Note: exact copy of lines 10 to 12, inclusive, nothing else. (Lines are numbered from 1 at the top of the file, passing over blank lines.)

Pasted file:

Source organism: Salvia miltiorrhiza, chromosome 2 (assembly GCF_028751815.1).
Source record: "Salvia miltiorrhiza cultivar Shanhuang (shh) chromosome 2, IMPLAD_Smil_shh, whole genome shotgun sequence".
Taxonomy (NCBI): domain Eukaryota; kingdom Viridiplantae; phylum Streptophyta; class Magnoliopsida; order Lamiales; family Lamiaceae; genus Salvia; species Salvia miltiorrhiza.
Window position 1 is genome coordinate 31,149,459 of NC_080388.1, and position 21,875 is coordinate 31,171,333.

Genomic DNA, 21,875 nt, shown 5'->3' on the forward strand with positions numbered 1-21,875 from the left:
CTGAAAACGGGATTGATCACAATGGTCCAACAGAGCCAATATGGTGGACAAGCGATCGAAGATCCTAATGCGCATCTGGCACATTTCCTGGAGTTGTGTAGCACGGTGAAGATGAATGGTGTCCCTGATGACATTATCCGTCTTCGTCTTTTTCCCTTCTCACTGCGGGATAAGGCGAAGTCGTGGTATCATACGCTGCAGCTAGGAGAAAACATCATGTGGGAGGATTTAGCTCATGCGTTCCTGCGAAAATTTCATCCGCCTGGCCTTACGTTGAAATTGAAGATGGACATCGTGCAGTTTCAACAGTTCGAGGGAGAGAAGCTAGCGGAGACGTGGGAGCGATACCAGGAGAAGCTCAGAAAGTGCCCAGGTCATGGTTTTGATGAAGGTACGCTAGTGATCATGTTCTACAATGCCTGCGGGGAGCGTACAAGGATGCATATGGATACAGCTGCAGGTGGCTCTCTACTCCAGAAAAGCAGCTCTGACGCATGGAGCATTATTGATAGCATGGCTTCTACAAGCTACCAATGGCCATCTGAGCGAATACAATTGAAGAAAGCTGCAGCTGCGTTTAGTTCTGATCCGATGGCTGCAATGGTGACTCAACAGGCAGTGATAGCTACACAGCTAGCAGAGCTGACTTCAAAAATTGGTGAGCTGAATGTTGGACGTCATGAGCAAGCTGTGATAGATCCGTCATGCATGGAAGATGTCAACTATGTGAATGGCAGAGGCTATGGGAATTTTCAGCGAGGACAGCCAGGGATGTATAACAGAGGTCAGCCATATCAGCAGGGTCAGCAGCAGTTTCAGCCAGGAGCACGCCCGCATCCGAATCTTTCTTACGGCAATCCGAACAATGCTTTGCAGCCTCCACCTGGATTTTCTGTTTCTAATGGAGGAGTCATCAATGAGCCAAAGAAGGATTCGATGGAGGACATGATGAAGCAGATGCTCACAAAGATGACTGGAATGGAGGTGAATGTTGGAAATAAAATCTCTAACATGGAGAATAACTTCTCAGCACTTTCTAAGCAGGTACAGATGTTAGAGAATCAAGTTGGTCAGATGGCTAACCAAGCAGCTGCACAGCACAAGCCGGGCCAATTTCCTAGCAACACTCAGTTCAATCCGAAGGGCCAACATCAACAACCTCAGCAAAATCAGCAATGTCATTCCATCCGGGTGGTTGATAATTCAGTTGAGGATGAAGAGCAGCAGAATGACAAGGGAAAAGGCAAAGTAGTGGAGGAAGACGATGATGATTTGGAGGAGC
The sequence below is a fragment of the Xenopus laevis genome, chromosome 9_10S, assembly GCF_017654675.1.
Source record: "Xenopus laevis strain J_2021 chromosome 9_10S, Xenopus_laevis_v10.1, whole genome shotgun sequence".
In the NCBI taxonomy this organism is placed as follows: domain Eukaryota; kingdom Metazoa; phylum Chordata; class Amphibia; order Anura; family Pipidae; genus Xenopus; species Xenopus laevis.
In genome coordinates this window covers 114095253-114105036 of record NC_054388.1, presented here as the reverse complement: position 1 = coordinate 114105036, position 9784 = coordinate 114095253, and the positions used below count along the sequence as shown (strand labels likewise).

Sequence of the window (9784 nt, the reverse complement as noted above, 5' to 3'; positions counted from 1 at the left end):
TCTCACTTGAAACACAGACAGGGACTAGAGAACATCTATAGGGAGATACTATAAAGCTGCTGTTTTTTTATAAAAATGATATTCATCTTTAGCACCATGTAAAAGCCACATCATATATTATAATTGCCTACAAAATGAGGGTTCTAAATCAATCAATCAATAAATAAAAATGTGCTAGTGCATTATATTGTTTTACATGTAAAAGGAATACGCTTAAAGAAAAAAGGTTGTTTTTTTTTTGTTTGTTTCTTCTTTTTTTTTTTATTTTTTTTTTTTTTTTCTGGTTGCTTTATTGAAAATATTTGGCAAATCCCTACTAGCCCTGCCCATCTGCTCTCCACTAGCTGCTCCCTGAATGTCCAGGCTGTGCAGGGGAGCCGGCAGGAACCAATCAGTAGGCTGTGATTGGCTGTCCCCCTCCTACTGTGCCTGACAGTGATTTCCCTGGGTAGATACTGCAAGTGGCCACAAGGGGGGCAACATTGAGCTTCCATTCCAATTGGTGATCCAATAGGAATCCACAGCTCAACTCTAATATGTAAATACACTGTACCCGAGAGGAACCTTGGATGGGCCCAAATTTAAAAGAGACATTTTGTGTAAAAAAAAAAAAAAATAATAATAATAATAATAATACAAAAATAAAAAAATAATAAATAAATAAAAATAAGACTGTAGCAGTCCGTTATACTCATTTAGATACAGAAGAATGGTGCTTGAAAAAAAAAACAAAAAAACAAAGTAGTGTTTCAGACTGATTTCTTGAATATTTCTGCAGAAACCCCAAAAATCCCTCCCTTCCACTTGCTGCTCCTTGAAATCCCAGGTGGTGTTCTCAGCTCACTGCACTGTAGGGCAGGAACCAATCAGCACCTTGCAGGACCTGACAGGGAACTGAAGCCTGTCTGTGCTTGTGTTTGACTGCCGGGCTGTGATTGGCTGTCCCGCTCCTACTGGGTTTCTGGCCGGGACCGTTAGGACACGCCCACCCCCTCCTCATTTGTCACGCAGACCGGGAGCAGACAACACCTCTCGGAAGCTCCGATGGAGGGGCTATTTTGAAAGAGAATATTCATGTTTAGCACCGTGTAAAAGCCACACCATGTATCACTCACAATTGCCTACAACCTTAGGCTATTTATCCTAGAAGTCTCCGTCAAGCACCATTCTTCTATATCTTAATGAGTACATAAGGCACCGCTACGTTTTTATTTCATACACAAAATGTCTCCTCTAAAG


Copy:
In genome coordinates this window covers 114095253-114105036 of record NC_054388.1, presented here as the reverse complement: position 1 = coordinate 114105036, position 9784 = coordinate 114095253, and the positions used below count along the sequence as shown (strand labels likewise).

Sequence of the window (9784 nt, the reverse complement as noted above, 5' to 3'; positions counted from 1 at the left end):
TCTCACTTGAAACACAGACAGGGACTAGAGAACATCTATAGGGAGATACTATAAAGCTGCTGTTTTTTTATAAAAATGATATTCATCTTTAGCACCATGTAAAAGCCACATCATATATTATAATTGCCTACAAAATGAGGGTTCTAAATCAATCAATCAATAAATAAAAATGTGCTAGTGCATTATATTGTTTTACATGTAAAAGGAATACGCTTAAAGAAAAAAGGTTGTTTTTTTTTTGTTTGTTTCTTCTTTTTTTTTTTATTTTTTTTTTTTTTTTCTGGTTGCTTTATTGAAAATATTTGGCAAATCCCTACTAGCCCTGCCCATCTGCTCTCCACTAGCTGCTCCCTGAATGTCCAGGCTGTGCAGGGGAGCCGGCAGGAACCAATCAGTAGGCTGTGATTGGCTGTCCCCCTCCTACTGTGCCTGACAGTGATTTCCCTGGGTAGATACTGCAAGTGGCCACAAGGGGGGCAACATTGAGCTTCCATTCCAATTGGTGATCCAATAGGAATCCACAGCTCAACTCTAATATGTAAATACACTGTACCCGAGAGGAACCTTGGATGGGCCCAAATTTAAAAGAGACATTTTGTGTAAAAAAAAAAAAAAATAATAATAATAATAATAATACAAAAATAAAAAAATAATAAATAAATAAAAATAAGACTGTAGCAGTCCGTTATACTCATTTAGATACAGAAGAATGGTGCTTGAAAAAAAAAACAAAAAAACAAAGTAGTGTTTCAGACTGATTTCTTGAATATTTCTGCAGAAACCCCAAAAATCCCTCCCTTCCACTTGCTGCTCCTTGAAATCCCAGGTGGTGTTCTCAGCTCACTGCACTGTAGGGCAGGAACCAATCAGCACCTTGCAGGACCTGACAGGGAACTGAAGCCTGTCTGTGCTTGTGTTTGACTGCCGGGCTGTGATTGGCTGTCCCGCTCCTACTGGGTTTCTGGCCGGGACCGTTAGGACACGCCCACCCCCTCCTCATTTGTCACGCAGACCGGGAGCAGACAACACCTCTCGGAAGCTCCGATGGAGGGGCTATTTTGAAAGAGAATATTCATGTTTAGCACCGTGTAAAAGCCACACCATGTATCACTCACAATTGCCTACAACCTTAGGCTATTTATCCTAGAAGTCTCCGTCAAGCACCATTCTTCTATATCTTAATGAGTACATAAGGCACCGCTACGTTTTTATTTCATACACAAAATGTCTCCTCTAAAG